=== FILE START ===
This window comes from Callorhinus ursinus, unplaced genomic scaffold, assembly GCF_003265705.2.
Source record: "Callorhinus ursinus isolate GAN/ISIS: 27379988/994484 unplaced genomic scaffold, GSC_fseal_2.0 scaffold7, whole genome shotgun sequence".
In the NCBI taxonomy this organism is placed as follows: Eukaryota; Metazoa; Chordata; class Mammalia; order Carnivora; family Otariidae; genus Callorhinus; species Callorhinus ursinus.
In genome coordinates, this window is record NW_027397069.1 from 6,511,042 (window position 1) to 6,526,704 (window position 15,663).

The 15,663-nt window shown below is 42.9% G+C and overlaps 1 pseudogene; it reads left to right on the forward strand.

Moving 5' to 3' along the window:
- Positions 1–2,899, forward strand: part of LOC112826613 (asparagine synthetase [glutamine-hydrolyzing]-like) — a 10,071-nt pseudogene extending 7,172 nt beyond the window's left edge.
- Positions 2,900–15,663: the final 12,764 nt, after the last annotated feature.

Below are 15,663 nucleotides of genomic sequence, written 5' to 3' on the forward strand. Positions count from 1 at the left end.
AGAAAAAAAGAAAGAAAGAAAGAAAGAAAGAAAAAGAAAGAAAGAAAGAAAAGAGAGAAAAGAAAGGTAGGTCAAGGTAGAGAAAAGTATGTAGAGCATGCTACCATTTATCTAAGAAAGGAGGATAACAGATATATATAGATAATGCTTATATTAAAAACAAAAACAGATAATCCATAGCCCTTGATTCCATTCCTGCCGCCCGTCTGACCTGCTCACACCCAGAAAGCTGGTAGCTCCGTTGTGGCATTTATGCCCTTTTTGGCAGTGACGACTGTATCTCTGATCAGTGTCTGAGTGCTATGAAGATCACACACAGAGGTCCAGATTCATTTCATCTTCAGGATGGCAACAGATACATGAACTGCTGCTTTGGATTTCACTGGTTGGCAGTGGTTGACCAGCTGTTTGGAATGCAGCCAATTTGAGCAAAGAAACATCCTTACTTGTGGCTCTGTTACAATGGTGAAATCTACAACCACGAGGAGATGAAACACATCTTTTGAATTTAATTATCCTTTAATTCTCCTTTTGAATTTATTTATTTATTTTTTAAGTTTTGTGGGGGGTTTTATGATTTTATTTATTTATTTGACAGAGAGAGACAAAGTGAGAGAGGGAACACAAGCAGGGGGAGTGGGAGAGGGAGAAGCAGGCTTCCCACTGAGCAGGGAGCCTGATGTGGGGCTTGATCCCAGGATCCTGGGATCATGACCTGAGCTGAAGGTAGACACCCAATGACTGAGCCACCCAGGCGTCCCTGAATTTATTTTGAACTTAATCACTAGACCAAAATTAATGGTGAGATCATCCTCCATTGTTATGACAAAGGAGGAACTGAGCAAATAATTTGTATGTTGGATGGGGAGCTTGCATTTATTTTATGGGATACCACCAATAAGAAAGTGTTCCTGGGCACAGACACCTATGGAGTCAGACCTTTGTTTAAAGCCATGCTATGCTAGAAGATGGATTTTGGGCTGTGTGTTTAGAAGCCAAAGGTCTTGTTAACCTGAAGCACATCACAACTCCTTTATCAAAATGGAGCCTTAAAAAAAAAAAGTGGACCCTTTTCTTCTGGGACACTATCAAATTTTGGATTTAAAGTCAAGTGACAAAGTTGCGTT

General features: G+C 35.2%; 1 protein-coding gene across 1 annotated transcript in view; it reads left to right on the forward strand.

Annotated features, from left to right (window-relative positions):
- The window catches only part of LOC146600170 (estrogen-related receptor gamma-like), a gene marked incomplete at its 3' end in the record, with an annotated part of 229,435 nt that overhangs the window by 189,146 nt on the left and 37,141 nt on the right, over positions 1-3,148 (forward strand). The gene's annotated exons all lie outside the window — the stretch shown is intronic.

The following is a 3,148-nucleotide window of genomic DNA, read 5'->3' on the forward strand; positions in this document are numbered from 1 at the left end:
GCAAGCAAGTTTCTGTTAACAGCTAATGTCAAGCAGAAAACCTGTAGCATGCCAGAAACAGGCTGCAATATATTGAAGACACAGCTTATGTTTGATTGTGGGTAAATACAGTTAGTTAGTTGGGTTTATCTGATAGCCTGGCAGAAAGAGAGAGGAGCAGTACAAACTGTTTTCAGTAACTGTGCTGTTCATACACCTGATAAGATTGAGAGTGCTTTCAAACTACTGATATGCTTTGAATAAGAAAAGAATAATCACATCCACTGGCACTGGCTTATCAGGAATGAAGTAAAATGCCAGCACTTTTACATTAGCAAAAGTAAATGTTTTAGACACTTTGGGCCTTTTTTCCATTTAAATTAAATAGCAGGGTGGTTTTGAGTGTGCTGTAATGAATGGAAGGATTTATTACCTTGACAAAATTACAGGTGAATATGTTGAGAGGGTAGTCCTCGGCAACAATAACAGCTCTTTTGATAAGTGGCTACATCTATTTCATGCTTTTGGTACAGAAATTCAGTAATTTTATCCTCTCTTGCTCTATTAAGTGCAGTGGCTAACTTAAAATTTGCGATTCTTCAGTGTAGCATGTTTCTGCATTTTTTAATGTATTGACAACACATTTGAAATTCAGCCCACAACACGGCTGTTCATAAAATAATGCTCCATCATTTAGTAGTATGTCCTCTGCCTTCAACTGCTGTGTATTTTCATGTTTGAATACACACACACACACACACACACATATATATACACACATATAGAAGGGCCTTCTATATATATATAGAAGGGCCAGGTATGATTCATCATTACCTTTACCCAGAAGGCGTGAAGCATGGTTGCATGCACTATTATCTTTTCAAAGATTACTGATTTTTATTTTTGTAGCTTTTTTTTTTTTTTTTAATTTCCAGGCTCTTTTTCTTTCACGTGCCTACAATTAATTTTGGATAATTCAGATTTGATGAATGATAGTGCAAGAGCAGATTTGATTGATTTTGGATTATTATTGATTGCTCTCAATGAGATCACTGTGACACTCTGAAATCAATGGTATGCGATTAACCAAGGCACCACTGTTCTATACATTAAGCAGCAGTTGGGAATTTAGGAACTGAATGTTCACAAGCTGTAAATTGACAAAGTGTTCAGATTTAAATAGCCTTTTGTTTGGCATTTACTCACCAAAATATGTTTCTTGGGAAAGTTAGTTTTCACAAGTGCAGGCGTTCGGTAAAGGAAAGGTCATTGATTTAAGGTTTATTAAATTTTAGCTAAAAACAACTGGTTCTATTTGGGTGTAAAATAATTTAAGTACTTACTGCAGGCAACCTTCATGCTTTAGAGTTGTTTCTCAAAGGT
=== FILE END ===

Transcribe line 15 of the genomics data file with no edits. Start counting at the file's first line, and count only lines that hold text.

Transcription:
GCAAGCAAGTTTCTGTTAACAGCTAATGTCAAGCAGAAAACCTGTAGCATGCCAGAAACAGGCTGCAATATATTGAAGACACAGCTTATGTTTGATTGTGGGTAAATACAGTTAGTTAGTTGGGTTTATCTGATAGCCTGGCAGAAAGAGAGAGGAGCAGTACAAACTGTTTTCAGTAACTGTGCTGTTCATACACCTGATAAGATTGAGAGTGCTTTCAAACTACTGATATGCTTTGAATAAGAAAAGAATAATCACATCCACTGGCACTGGCTTATCAGGAATGAAGTAAAATGCCAGCACTTTTACATTAGCAAAAGTAAATGTTTTAGACACTTTGGGCCTTTTTTCCATTTAAATTAAATAGCAGGGTGGTTTTGAGTGTGCTGTAATGAATGGAAGGATTTATTACCTTGACAAAATTACAGGTGAATATGTTGAGAGGGTAGTCCTCGGCAACAATAACAGCTCTTTTGATAAGTGGCTACATCTATTTCATGCTTTTGGTACAGAAATTCAGTAATTTTATCCTCTCTTGCTCTATTAAGTGCAGTGGCTAACTTAAAATTTGCGATTCTTCAGTGTAGCATGTTTCTGCATTTTTTAATGTATTGACAACACATTTGAAATTCAGCCCACAACACGGCTGTTCATAAAATAATGCTCCATCATTTAGTAGTATGTCCTCTGCCTTCAACTGCTGTGTATTTTCATGTTTGAATACACACACACACACACACACACATATATATACACACATATAGAAGGGCCTTCTATATATATATAGAAGGGCCAGGTATGATTCATCATTACCTTTACCCAGAAGGCGTGAAGCATGGTTGCATGCACTATTATCTTTTCAAAGATTACTGATTTTTATTTTTGTAGCTTTTTTTTTTTTTTTTAATTTCCAGGCTCTTTTTCTTTCACGTGCCTACAATTAATTTTGGATAATTCAGATTTGATGAATGATAGTGCAAGAGCAGATTTGATTGATTTTGGATTATTATTGATTGCTCTCAATGAGATCACTGTGACACTCTGAAATCAATGGTATGCGATTAACCAAGGCACCACTGTTCTATACATTAAGCAGCAGTTGGGAATTTAGGAACTGAATGTTCACAAGCTGTAAATTGACAAAGTGTTCAGATTTAAATAGCCTTTTGTTTGGCATTTACTCACCAAAATATGTTTCTTGGGAAAGTTAGTTTTCACAAGTGCAGGCGTTCGGTAAAGGAAAGGTCATTGATTTAAGGTTTATTAAATTTTAGCTAAAAACAACTGGTTCTATTTGGGTGTAAAATAATTTAAGTACTTACTGCAGGCAACCTTCATGCTTTAGAGTTGTTTCTCAAAGGT